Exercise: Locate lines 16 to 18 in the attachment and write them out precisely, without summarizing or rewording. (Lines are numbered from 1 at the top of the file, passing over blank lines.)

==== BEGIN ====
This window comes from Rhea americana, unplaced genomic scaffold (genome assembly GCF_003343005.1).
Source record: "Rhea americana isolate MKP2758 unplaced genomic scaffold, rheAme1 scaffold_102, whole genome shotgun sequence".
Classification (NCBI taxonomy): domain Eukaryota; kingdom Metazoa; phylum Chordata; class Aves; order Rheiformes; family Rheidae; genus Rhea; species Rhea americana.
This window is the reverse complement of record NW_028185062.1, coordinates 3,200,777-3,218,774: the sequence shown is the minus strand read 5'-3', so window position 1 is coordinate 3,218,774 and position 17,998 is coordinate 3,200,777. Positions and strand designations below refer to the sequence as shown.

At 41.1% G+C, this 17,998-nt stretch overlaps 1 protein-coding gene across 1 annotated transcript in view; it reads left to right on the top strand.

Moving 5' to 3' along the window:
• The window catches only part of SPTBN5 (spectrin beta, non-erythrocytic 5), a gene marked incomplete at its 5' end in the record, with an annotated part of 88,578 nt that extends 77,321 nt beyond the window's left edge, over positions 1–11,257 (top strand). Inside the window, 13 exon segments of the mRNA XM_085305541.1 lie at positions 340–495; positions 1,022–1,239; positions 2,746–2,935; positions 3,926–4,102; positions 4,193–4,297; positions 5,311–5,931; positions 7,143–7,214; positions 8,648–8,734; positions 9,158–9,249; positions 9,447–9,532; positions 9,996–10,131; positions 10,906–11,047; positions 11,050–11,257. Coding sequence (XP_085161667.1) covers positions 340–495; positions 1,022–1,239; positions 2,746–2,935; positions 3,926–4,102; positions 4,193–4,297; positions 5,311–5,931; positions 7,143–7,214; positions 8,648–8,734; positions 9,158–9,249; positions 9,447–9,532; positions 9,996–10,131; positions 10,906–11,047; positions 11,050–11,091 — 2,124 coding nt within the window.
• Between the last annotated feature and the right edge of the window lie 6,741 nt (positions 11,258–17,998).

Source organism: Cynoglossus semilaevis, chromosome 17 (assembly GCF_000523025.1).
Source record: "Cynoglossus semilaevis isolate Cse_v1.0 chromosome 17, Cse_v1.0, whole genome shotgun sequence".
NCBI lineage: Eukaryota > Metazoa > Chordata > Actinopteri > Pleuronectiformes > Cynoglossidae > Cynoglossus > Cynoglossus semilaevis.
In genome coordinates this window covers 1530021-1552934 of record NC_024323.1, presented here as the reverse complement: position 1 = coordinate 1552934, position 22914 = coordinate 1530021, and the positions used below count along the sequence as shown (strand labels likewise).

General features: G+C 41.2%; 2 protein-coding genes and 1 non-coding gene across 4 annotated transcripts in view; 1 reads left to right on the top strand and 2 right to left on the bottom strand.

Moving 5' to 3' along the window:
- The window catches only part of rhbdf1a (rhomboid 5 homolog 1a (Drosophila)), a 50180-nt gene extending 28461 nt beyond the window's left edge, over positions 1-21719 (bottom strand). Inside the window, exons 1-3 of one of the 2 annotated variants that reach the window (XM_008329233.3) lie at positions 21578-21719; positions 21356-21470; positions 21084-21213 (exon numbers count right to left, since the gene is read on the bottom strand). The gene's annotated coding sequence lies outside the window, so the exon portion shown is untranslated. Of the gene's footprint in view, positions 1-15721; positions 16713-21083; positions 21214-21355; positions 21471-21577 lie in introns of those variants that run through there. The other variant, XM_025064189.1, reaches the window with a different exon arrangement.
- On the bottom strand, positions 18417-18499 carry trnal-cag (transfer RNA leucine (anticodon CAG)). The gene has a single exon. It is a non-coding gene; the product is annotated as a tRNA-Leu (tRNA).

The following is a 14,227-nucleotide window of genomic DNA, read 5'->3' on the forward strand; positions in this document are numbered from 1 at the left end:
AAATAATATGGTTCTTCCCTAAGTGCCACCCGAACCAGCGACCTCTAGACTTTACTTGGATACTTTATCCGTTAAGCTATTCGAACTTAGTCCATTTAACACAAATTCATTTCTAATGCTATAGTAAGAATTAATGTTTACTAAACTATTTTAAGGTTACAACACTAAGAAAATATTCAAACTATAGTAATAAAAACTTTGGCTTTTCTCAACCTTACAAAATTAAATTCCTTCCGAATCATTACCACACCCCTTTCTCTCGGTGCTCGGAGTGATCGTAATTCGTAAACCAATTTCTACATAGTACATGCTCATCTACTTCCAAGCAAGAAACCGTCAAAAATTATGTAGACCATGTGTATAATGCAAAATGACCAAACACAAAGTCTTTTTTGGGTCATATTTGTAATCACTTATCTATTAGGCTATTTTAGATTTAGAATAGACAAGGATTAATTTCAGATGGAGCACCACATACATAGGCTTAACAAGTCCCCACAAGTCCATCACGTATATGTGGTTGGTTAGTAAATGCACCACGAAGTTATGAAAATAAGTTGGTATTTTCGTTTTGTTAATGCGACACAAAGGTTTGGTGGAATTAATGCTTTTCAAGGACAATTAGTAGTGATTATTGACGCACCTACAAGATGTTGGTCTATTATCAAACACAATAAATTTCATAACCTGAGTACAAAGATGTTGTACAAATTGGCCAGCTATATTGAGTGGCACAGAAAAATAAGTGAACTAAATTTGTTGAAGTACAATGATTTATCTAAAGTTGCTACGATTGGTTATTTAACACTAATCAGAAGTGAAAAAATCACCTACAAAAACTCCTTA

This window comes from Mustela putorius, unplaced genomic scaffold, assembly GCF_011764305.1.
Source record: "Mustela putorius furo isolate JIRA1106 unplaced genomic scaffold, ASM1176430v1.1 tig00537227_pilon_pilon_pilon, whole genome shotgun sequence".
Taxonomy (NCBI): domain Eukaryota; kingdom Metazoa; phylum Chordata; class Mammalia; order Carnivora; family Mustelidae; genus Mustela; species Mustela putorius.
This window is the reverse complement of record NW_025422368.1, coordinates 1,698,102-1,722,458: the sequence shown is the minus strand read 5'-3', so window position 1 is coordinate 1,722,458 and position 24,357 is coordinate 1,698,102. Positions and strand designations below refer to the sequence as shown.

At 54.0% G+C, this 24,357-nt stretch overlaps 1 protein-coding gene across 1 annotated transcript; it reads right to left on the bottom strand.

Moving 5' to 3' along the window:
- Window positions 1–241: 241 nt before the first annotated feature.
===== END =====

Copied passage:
- On the bottom strand, positions 18417-18499 carry trnal-cag (transfer RNA leucine (anticodon CAG)). The gene has a single exon. It is a non-coding gene; the product is annotated as a tRNA-Leu (tRNA).

The following is a 14,227-nucleotide window of genomic DNA, read 5'->3' on the forward strand; positions in this document are numbered from 1 at the left end:
AAATAATATGGTTCTTCCCTAAGTGCCACCCGAACCAGCGACCTCTAGACTTTACTTGGATACTTTATCCGTTAAGCTATTCGAACTTAGTCCATTTAACACAAATTCATTTCTAATGCTATAGTAAGAATTAATGTTTACTAAACTATTTTAAGGTTACAACACTAAGAAAATATTCAAACTATAGTAATAAAAACTTTGGCTTTTCTCAACCTTACAAAATTAAATTCCTTCCGAATCATTACCACACCCCTTTCTCTCGGTGCTCGGAGTGATCGTAATTCGTAAACCAATTTCTACATAGTACATGCTCATCTACTTCCAAGCAAGAAACCGTCAAAAATTATGTAGACCATGTGTATAATGCAAAATGACCAAACACAAAGTCTTTTTTGGGTCATATTTGTAATCACTTATCTATTAGGCTATTTTAGATTTAGAATAGACAAGGATTAATTTCAGATGGAGCACCACATACATAGGCTTAACAAGTCCCCACAAGTCCATCACGTATATGTGGTTGGTTAGTAAATGCACCACGAAGTTATGAAAATAAGTTGGTATTTTCGTTTTGTTAATGCGACACAAAGGTTTGGTGGAATTAATGCTTTTCAAGGACAATTAGTAGTGATTATTGACGCACCTACAAGATGTTGGTCTATTATCAAACACAATAAATTTCATAACCTGAGTACAAAGATGTTGTACAAATTGGCCAGCTATATTGAGTGGCACAGAAAAATAAGTGAACTAAATTTGTTGAAGTACAATGATTTATCTAAAGTTGCTACGATTGGTTATTTAACACTAATCAGAAGTGAAAAAATCACCTACAAAAACTCCTTA